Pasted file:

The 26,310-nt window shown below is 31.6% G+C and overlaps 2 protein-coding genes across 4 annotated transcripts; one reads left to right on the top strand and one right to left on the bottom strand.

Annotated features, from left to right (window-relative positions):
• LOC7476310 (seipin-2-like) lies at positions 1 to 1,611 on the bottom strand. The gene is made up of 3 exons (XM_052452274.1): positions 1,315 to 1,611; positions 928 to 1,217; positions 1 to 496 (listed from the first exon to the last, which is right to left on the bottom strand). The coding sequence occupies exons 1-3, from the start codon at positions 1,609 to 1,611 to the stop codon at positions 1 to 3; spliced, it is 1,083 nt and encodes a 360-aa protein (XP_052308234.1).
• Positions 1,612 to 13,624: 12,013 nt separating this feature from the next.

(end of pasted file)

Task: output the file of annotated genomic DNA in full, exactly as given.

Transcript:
The 26,310-nt window shown below is 31.6% G+C and overlaps 2 protein-coding genes across 4 annotated transcripts; one reads left to right on the top strand and one right to left on the bottom strand.

Annotated features, from left to right (window-relative positions):
• LOC7476310 (seipin-2-like) lies at positions 1 to 1,611 on the bottom strand. The gene is made up of 3 exons (XM_052452274.1): positions 1,315 to 1,611; positions 928 to 1,217; positions 1 to 496 (listed from the first exon to the last, which is right to left on the bottom strand). The coding sequence occupies exons 1-3, from the start codon at positions 1,609 to 1,611 to the stop codon at positions 1 to 3; spliced, it is 1,083 nt and encodes a 360-aa protein (XP_052308234.1).
• Positions 1,612 to 13,624: 12,013 nt separating this feature from the next.